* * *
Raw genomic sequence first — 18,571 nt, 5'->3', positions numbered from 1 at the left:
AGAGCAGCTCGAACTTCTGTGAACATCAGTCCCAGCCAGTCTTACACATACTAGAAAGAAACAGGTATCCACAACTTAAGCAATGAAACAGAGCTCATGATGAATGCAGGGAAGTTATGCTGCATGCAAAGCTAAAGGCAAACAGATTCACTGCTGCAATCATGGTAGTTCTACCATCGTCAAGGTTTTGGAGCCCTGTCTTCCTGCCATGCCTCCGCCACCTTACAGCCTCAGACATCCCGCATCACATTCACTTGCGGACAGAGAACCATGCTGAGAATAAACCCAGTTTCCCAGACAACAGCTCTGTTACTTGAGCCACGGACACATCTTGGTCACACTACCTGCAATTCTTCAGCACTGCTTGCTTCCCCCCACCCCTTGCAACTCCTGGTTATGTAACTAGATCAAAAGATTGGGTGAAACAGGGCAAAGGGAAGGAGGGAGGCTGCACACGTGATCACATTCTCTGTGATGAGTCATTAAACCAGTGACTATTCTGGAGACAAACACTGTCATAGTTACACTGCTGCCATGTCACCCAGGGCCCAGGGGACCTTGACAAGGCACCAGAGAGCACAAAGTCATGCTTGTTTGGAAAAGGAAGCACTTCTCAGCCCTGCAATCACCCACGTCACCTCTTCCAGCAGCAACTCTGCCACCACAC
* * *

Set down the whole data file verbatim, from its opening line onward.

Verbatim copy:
Raw genomic sequence first — 18,571 nt, 5'->3', positions numbered from 1 at the left:
AGAGCAGCTCGAACTTCTGTGAACATCAGTCCCAGCCAGTCTTACACATACTAGAAAGAAACAGGTATCCACAACTTAAGCAATGAAACAGAGCTCATGATGAATGCAGGGAAGTTATGCTGCATGCAAAGCTAAAGGCAAACAGATTCACTGCTGCAATCATGGTAGTTCTACCATCGTCAAGGTTTTGGAGCCCTGTCTTCCTGCCATGCCTCCGCCACCTTACAGCCTCAGACATCCCGCATCACATTCACTTGCGGACAGAGAACCATGCTGAGAATAAACCCAGTTTCCCAGACAACAGCTCTGTTACTTGAGCCACGGACACATCTTGGTCACACTACCTGCAATTCTTCAGCACTGCTTGCTTCCCCCCACCCCTTGCAACTCCTGGTTATGTAACTAGATCAAAAGATTGGGTGAAACAGGGCAAAGGGAAGGAGGGAGGCTGCACACGTGATCACATTCTCTGTGATGAGTCATTAAACCAGTGACTATTCTGGAGACAAACACTGTCATAGTTACACTGCTGCCATGTCACCCAGGGCCCAGGGGACCTTGACAAGGCACCAGAGAGCACAAAGTCATGCTTGTTTGGAAAAGGAAGCACTTCTCAGCCCTGCAATCACCCACGTCACCTCTTCCAGCAGCAACTCTGCCACCACAC